• Issuing proceedings ten months outside of the Limitation period;
  • In a case relating to the principles of informed consent;
  • Where the delay in issuing proceedings was the difference between the Defendant being served with proceedings before death, so having the opportunity to provide a witness statement, and not.
  1. Yip J found in favour of the Claimant, stating that as in accordance with the leading case of Tanfern Limited v Cameron MacDonald [2000] 1 WLR 1311, the appellate court should interfere only where the decision at first instance has “exceeded the generous ambit of discretion within which a reasonable disagreement is possible.”
  2. The Estate asserted that Master Cook “failed properly to take into account material factors and gave inappropriate weight to other factors such that the exercise of discretion resulted in a decision that was wrong/exceeded the generous ambit within which a reasonable disagreement is possible.”
  3. Yip J dismissed the Appeal and concluded that Master Cook’s judgment was “sufficiently clear and thorough…” and that he had  “weighed all the evidence and the evidential gaps resulting from Mr Mossa’s death before reaching the conclusion that a fair trial was still possible.” Yip J noted that Master Cook had undertaken the careful balancing act required and had given consideration to the death of the Defendant and the impact that had on the defence evidence.
  4. Yip J noted the potential prejudice to the Defendant, and that had the claim been brought in September 2014 he may have provided a witness statement. However, Yip J noted that Master Cook had not ignored that prejudice and had balanced it in the decision. The death of Mr Mossa would not be determinative of the issue, and it was necessary to examine the context of the claim as a whole.

Yip J’s more detailed observations

  1. Master Cook expressed the crucial question as “whether it is still possible to have a fair trial of the issues on the available evidence.”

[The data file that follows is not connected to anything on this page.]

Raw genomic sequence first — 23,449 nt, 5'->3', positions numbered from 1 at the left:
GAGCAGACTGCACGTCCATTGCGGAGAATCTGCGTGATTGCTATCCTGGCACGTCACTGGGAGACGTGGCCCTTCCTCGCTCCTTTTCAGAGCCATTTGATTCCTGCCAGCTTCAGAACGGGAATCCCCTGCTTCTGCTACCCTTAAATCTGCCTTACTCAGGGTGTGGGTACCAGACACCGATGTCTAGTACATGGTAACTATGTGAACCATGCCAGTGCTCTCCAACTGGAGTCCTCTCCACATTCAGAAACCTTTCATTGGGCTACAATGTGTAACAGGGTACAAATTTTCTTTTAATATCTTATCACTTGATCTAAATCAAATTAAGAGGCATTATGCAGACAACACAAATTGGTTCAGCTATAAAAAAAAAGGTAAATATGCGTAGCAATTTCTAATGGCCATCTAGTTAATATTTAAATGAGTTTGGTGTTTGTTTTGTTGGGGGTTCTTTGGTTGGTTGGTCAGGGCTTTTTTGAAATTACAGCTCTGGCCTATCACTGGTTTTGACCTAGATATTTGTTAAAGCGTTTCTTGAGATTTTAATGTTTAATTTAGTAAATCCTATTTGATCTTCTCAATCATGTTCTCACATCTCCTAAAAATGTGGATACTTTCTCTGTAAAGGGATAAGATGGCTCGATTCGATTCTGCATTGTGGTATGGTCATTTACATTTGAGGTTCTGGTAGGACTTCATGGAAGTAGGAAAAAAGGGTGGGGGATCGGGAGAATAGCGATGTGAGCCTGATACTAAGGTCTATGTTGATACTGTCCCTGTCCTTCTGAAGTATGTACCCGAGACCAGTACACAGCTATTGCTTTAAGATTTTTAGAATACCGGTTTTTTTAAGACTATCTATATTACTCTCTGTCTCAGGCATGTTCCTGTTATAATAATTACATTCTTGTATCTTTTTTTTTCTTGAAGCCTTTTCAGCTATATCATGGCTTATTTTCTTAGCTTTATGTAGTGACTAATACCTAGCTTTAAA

2. The case against Mr Mossa was founded on informed consent  (as per Montgomery v Lanarkshire Health Board [2015] UKSC 11) The Estate argued that consideration of the dialogue between doctor and patient was therefore at the heart of the case that the oral evidence (or inability to rely on the same) of the clinician is likely to be of very great importance.
  3. Yip J was satisfied that Montgomery was properly considered when looking at the prejudice but that alone would not be determinative, and Master Cook had “conducted a careful analysis of the evidence still available and had regard to the likely position had the claim been brought in time.”
  4. Whilst the Defendant’s evidence was likely to be less cogent without Mr Mossa he noted that it was unlikely he would have had “any detailed recollection of the Claimant or his dealings with her”. On this point Yip J noted the evidence of Mr Mossa’s former colleague Miss Davies, who had seen the Claimant at an earlier consultation but confirmed she had “no independent recollection of Mrs Wise”.
  5. It was also noted that there was a consent form, and that given medical professionals are under a duty to keep accurate clinical notes she concluded that it would be difficult for a doctor to allege that he had provided significant information by way of dialogue which went well beyond what was recorded.
  6. Overall Yip J held that Master Cook did not give inappropriate weight to the prejudice to the Claimant if unable to proceed with the claim and that ”… he properly exercised his discretion and there is no basis for interfering on appeal”.

I have not discussed the Appeal of the costs order in this note. In short, it too was unsuccessful.

Lessons learned

It’s hard for those representing defendants to find solace in the case law governing Section 33 of the Act and Judicial discretion.

The legal representatives for the Defendant may have struggled to find a witness able to provide a statement and it transpired the statement from Miss Davies, which was designed to show the importance of Mr Mossa’s witness evidence, may have undermined the importance of Mr Mossa’s evidence. Of note for Defendants is also the weight placed on the consent form, and the age-old issue of making sure that the contemporaneous records are full and accurate.

A final thought goes to the perils in seeking to appeal a detailed judgment. Unless there is a clear misunderstanding on the part of the Judge – or a clear error – then the Appellant will find it very hard to achieve the outcome they hope for.